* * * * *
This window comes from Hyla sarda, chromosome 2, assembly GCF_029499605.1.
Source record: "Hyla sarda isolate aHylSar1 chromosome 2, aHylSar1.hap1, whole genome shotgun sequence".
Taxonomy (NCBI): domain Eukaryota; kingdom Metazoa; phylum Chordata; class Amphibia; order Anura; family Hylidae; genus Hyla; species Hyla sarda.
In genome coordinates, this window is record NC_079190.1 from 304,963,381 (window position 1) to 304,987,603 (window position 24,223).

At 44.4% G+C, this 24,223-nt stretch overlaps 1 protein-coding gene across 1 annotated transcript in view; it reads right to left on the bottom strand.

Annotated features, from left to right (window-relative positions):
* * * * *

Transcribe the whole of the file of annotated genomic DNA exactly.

This window comes from Hyla sarda, chromosome 2, assembly GCF_029499605.1.
Source record: "Hyla sarda isolate aHylSar1 chromosome 2, aHylSar1.hap1, whole genome shotgun sequence".
Taxonomy (NCBI): domain Eukaryota; kingdom Metazoa; phylum Chordata; class Amphibia; order Anura; family Hylidae; genus Hyla; species Hyla sarda.
In genome coordinates, this window is record NC_079190.1 from 304,963,381 (window position 1) to 304,987,603 (window position 24,223).

At 44.4% G+C, this 24,223-nt stretch overlaps 1 protein-coding gene across 1 annotated transcript in view; it reads right to left on the bottom strand.

Annotated features, from left to right (window-relative positions):